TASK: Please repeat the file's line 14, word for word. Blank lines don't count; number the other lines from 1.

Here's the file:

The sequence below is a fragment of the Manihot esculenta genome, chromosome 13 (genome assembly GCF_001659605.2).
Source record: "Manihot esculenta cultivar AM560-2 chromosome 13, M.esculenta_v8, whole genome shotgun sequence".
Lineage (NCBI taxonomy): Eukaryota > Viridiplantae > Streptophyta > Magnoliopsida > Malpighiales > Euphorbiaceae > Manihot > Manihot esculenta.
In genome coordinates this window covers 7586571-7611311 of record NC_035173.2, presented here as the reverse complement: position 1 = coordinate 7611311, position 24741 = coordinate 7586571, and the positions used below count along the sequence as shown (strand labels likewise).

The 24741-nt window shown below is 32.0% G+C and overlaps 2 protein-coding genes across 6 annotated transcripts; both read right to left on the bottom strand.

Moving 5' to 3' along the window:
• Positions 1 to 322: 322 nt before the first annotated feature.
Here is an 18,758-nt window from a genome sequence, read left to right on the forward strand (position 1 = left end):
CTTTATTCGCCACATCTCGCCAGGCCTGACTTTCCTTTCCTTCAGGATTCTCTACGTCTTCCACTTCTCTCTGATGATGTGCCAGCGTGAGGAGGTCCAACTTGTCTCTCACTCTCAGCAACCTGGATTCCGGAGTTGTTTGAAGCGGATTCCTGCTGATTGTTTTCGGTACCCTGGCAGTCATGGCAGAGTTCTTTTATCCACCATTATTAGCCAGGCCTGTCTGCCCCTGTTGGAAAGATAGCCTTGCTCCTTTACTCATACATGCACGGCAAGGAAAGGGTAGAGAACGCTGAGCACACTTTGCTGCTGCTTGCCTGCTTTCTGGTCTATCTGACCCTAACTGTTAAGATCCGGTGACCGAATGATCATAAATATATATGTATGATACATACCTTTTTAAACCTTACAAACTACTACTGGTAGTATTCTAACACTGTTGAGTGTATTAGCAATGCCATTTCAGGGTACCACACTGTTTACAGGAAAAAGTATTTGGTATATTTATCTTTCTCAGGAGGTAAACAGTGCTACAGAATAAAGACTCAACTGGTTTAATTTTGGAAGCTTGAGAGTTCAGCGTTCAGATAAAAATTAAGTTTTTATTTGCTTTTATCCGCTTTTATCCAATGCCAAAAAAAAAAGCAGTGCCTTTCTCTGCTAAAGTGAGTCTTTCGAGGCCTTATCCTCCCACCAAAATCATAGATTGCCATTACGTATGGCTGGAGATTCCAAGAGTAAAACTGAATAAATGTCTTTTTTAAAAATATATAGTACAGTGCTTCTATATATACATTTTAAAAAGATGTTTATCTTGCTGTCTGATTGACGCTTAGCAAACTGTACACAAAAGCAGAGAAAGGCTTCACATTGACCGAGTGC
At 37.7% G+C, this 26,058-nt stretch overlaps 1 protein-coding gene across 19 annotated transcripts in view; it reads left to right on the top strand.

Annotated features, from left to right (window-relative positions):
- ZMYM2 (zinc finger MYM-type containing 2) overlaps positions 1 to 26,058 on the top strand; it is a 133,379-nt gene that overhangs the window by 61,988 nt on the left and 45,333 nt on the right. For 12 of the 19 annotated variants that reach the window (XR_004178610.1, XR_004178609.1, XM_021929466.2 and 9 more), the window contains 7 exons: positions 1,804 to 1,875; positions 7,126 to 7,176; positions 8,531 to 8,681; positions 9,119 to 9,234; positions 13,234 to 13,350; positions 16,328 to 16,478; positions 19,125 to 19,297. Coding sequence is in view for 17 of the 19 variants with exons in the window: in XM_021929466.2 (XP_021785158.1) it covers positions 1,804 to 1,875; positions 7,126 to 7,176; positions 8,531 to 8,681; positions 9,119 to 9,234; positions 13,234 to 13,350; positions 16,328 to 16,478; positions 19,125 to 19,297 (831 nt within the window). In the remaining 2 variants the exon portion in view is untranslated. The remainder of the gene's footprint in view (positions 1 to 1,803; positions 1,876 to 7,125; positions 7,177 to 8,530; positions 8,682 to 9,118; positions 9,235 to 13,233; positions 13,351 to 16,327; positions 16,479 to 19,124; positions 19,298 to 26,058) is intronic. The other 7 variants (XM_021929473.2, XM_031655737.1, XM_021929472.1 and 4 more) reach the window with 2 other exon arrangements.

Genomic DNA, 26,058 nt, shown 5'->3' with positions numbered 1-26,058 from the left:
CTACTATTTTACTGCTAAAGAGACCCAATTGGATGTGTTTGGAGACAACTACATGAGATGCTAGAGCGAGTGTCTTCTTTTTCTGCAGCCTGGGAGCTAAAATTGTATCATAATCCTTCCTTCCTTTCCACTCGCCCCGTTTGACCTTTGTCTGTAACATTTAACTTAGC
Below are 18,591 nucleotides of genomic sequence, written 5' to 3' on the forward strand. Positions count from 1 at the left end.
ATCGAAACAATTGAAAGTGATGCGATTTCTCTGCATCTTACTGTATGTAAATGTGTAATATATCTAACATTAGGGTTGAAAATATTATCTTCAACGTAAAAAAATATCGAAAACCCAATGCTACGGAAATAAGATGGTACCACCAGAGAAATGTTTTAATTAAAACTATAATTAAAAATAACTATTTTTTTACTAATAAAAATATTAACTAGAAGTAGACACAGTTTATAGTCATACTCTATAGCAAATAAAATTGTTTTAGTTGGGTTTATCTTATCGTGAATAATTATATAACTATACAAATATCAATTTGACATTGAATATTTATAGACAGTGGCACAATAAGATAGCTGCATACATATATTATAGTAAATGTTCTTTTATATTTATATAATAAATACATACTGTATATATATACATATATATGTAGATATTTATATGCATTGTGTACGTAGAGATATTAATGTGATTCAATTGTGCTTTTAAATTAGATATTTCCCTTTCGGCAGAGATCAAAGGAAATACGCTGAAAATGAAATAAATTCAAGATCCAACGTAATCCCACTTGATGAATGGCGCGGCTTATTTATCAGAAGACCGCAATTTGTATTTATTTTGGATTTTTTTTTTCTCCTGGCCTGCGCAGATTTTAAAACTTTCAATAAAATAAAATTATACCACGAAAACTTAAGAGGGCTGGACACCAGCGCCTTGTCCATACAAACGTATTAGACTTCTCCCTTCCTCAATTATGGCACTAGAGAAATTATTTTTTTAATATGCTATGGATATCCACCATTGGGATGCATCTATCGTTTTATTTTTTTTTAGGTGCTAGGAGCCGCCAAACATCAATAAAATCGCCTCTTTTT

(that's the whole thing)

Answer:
CTACTATTTTACTGCTAAAGAGACCCAATTGGATGTGTTTGGAGACAACTACATGAGATGCTAGAGCGAGTGTCTTCTTTTTCTGCAGCCTGGGAGCTAAAATTGTATCATAATCCTTCCTTCCTTTCCACTCGCCCCGTTTGACCTTTGTCTGTAACATTTAACTTAGC